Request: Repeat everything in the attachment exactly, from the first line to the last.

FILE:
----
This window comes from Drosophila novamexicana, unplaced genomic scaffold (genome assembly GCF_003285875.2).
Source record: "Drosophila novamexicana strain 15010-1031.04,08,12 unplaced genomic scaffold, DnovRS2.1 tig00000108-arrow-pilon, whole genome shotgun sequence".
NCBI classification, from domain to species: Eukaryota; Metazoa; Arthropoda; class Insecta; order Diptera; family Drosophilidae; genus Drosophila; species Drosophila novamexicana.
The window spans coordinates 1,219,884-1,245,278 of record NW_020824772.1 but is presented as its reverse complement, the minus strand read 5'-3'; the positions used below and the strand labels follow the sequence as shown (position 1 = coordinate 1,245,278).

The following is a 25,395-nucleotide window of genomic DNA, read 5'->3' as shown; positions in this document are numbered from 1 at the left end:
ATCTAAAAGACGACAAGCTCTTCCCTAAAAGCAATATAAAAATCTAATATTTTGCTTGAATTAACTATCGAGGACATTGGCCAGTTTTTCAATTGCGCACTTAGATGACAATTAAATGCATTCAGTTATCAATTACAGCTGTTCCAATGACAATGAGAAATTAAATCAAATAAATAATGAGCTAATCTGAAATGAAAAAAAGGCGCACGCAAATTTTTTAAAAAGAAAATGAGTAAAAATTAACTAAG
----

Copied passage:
This window comes from Drosophila novamexicana, unplaced genomic scaffold (genome assembly GCF_003285875.2).
Source record: "Drosophila novamexicana strain 15010-1031.04,08,12 unplaced genomic scaffold, DnovRS2.1 tig00000108-arrow-pilon, whole genome shotgun sequence".
NCBI classification, from domain to species: Eukaryota; Metazoa; Arthropoda; class Insecta; order Diptera; family Drosophilidae; genus Drosophila; species Drosophila novamexicana.
The window spans coordinates 1,219,884-1,245,278 of record NW_020824772.1 but is presented as its reverse complement, the minus strand read 5'-3'; the positions used below and the strand labels follow the sequence as shown (position 1 = coordinate 1,245,278).

The following is a 25,395-nucleotide window of genomic DNA, read 5'->3' as shown; positions in this document are numbered from 1 at the left end:
ATCTAAAAGACGACAAGCTCTTCCCTAAAAGCAATATAAAAATCTAATATTTTGCTTGAATTAACTATCGAGGACATTGGCCAGTTTTTCAATTGCGCACTTAGATGACAATTAAATGCATTCAGTTATCAATTACAGCTGTTCCAATGACAATGAGAAATTAAATCAAATAAATAATGAGCTAATCTGAAATGAAAAAAAGGCGCACGCAAATTTTTTAAAAAGAAAATGAGTAAAAATTAACTAAG